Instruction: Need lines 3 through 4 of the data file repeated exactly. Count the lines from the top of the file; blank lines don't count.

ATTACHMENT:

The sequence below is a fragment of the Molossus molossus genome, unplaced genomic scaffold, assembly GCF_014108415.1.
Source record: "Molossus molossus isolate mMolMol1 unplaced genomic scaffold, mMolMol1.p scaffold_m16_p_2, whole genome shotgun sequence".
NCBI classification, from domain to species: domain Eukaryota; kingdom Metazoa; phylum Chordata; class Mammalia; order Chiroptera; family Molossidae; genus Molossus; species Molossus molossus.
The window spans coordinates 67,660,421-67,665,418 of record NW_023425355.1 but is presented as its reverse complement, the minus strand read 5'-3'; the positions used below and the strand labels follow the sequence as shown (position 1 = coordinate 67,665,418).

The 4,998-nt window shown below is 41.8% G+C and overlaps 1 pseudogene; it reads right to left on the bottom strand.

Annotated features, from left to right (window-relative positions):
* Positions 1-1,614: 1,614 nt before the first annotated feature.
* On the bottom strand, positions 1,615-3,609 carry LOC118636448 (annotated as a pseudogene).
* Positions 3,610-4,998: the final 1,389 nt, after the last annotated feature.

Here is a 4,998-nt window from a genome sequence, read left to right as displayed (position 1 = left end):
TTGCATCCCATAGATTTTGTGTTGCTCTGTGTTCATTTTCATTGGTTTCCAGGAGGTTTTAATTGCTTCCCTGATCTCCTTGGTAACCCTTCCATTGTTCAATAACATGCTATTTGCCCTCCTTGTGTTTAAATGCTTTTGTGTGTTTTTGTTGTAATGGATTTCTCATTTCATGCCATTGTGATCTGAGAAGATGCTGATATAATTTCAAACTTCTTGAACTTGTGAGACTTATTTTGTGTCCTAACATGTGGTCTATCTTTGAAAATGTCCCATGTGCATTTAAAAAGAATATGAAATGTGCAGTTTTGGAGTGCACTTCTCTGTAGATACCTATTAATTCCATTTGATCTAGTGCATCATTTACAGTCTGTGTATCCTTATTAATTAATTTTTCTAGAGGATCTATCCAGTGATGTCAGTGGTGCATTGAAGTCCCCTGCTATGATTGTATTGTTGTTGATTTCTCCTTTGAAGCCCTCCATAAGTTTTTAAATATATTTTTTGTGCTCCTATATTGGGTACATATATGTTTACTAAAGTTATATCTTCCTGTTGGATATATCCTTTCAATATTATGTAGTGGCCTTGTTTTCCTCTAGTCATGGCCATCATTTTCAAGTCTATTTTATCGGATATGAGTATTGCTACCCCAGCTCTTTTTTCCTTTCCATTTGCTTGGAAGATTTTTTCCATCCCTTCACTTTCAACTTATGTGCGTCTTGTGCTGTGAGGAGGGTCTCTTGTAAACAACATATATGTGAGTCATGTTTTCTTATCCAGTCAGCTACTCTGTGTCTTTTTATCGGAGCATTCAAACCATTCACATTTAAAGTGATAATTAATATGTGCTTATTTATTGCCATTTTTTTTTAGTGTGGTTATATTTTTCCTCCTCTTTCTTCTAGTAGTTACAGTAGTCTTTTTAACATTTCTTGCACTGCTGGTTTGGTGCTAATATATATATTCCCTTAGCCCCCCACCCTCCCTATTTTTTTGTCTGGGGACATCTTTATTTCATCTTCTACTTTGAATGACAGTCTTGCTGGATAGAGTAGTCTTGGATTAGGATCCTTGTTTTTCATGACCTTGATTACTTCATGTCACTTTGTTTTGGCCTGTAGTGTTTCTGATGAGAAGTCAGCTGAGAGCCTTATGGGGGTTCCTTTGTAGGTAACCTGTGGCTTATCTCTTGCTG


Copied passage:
NCBI classification, from domain to species: domain Eukaryota; kingdom Metazoa; phylum Chordata; class Mammalia; order Chiroptera; family Molossidae; genus Molossus; species Molossus molossus.
The window spans coordinates 67,660,421-67,665,418 of record NW_023425355.1 but is presented as its reverse complement, the minus strand read 5'-3'; the positions used below and the strand labels follow the sequence as shown (position 1 = coordinate 67,665,418).